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1 In addition to those just spoken of, there are these Campanian cities which we have already mentioned, viz. Cales,1 and Teanum-Sidicinum, the limits of which are respectively marked out by the two temples of Fortune situated on either side of the Via Latina. Besides these are Suessula,2 Atella,3 Nola,4 Nuceria,5 Acerrœ,6 Abella,7 with other smaller settlements, some of which are said to be Sam- nite.8 The Samnites, by making incursions into Latium as far as Ardea, and afterwards devastating Campania itself, greatly extended their power. The Campanians, being otherwise accustomed to a despotic government, yielded ready obedience to their commands. At the present day they have been almost entirely exterminated by the various Roman generals, and last of all by Sulla, who was absolute master of the republic. He, after having by numerous battles extinguished the Italian revolt, observing that the Samnites, almost without exception, remained in one body, and with one sole intention, so that they had even marched upon Rome itself, gave them battle under the walls, and as he had issued orders to make no prisoners, many of them were cut to pieces on the field, while the remainder, said to be about three or four thousand men, who threw down their arms, were led off to the Villa Publica in the Campus Martius, and there shut in; three days after soldiers were sent in who massacred the whole; and when [Sulla] drew up his conscription list, he did not rest satisfied until he had destroyed, or driven from Italy, every one who bore a Samnite name. To those who reproached him for this animosity, he replied that he had learned by experience that not a single Roman could rest in peace so long as any of the Samnites survived. Thus their cities have now dwindled into villages, some indeed being entirely deserted, as Boianum,9 Æsernia,10 Panna, Telesia11 adjoining Venafrum, and others similar, none of which can be looked upon as cities; but in a country so renowned and powerful as Italy, we thought proper to mention places even of second-rate importance. [We should add that] Beneventum12 and Venusia13 are still prosperous.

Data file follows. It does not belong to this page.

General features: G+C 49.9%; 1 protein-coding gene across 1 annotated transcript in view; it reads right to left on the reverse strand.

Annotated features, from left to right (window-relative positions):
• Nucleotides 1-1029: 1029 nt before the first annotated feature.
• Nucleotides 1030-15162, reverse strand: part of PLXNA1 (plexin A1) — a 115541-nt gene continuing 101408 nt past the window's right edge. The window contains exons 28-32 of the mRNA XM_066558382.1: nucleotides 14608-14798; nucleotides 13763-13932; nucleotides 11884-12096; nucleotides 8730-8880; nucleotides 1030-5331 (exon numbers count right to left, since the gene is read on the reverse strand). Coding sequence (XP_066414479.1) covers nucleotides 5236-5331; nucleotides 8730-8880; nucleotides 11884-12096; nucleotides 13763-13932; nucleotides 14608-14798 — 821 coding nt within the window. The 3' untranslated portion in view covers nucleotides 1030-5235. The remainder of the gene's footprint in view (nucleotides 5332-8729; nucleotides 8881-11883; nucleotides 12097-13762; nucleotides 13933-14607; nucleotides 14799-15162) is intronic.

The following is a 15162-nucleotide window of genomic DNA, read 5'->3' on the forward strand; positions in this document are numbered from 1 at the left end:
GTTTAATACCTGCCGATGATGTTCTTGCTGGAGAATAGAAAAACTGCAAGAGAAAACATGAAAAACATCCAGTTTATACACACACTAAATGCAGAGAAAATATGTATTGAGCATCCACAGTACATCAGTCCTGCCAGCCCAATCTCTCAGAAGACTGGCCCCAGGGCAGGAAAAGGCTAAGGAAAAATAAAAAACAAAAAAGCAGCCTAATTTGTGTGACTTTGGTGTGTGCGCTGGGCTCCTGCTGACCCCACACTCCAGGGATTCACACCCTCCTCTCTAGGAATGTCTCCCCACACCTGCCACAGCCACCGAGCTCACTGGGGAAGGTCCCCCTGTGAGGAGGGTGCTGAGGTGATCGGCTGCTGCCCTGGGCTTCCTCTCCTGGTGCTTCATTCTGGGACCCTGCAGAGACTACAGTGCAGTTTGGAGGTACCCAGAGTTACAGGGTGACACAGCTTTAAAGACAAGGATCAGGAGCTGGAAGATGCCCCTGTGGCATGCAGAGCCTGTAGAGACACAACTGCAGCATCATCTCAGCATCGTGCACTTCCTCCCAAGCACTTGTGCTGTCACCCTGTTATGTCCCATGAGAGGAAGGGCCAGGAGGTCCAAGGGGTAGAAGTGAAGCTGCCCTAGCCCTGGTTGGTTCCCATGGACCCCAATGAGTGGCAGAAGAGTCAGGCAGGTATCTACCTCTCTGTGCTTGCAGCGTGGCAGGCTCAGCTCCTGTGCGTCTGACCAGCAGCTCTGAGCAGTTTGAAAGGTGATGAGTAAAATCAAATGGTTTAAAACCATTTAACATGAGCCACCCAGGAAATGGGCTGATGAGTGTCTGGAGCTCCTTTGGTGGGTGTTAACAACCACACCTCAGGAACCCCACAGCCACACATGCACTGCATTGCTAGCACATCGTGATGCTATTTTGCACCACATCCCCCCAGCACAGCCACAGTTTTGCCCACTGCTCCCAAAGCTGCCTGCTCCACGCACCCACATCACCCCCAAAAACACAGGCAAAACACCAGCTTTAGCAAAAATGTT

3 Castel di Sessola, near Maddaloni.
4 Holstenius says that the ruins of Atella are still to be seen near S. Arpino, or S. Elpidio, about two miles beyond Aversa.
5 Now Nola. It was one of the most ancient and important cities of Campania; though situated in an open plain, it resisted all the efforts of Hannibal after the battle of Cannæ. Here Augustus expired, in the same room in which his father Octavius had breathed his last.
7 Acerra near the source of the Agno, the ancient Clanius.
8 Avella Vecchia.
9 Such was Nola, which our author in his sixth book evidently places in the territory of the Samnites.
12 The ruins of Telesia are to be seen about a mile from the modern Telese. Allifæ was between Telesia and Venafrum.
14 Venosa. The coins of Venusia have on the reverse the inscription VE., and an eagle resting on a thunderbolt. On the obverse, a head of Jupiter, and sometimes of Bacchus. Sestini, Monet. Vet. p. 15. The Antiquitates Venusinæ and the Iter Venusinum were published at Naples in the last century.
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